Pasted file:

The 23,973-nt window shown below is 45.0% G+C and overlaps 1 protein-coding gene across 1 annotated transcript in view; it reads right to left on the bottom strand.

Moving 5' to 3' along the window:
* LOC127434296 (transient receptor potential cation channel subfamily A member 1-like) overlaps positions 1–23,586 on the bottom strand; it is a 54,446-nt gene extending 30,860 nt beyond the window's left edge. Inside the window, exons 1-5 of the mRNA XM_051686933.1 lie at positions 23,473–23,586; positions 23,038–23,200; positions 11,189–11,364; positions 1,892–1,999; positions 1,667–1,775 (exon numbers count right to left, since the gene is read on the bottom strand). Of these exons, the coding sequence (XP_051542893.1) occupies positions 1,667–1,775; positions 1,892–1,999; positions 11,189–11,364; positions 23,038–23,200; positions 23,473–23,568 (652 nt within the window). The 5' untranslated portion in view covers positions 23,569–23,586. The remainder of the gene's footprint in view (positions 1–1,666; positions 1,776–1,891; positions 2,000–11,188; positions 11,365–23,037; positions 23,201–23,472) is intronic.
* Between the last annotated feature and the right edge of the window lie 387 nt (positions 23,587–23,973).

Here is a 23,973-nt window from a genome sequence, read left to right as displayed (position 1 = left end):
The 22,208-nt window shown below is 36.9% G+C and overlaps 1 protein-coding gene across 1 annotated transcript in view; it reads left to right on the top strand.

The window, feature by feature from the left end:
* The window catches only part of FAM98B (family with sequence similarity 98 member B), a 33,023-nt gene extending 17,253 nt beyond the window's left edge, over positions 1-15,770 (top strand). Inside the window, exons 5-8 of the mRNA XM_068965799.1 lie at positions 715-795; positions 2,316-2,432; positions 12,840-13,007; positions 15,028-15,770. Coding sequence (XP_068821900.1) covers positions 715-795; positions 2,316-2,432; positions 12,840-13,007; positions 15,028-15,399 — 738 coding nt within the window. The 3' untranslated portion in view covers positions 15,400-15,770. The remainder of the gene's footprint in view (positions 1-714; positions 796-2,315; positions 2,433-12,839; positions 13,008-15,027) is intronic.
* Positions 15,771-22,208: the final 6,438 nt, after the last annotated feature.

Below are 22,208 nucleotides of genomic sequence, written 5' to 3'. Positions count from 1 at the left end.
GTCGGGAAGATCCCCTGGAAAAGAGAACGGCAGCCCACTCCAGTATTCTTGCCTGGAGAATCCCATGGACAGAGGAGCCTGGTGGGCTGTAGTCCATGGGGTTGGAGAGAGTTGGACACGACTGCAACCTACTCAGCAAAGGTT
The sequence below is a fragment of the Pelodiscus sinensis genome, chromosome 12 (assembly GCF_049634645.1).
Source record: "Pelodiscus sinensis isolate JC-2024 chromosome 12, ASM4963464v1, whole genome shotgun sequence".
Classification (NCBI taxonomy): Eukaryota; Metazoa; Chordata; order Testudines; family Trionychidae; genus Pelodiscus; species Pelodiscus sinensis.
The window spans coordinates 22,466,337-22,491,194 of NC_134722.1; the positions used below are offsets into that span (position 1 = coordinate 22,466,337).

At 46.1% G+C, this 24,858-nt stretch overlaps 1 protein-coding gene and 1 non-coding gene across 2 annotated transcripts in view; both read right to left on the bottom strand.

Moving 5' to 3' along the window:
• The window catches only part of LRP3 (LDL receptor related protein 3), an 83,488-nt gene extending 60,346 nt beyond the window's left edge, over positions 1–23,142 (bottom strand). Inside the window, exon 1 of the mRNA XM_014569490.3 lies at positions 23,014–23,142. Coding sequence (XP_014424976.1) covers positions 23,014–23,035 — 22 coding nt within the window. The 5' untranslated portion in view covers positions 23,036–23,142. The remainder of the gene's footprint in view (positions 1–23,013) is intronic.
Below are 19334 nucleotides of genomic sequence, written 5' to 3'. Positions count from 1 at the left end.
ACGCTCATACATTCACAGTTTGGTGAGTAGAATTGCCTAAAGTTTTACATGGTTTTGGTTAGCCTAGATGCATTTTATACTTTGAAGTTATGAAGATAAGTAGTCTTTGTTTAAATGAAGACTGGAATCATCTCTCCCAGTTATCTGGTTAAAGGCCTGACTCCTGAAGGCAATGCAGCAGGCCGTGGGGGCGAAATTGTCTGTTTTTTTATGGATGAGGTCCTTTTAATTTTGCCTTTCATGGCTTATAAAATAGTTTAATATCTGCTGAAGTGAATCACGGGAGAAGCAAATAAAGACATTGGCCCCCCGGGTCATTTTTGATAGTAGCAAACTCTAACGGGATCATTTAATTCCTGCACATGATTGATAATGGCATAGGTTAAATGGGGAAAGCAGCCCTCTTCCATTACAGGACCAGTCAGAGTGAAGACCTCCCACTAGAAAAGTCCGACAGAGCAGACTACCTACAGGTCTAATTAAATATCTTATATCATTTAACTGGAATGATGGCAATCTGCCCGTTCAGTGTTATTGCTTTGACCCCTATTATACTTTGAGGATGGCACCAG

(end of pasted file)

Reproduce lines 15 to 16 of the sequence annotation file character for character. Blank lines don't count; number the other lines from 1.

The window spans coordinates 22,466,337-22,491,194 of NC_134722.1; the positions used below are offsets into that span (position 1 = coordinate 22,466,337).

At 46.1% G+C, this 24,858-nt stretch overlaps 1 protein-coding gene and 1 non-coding gene across 2 annotated transcripts in view; both read right to left on the bottom strand.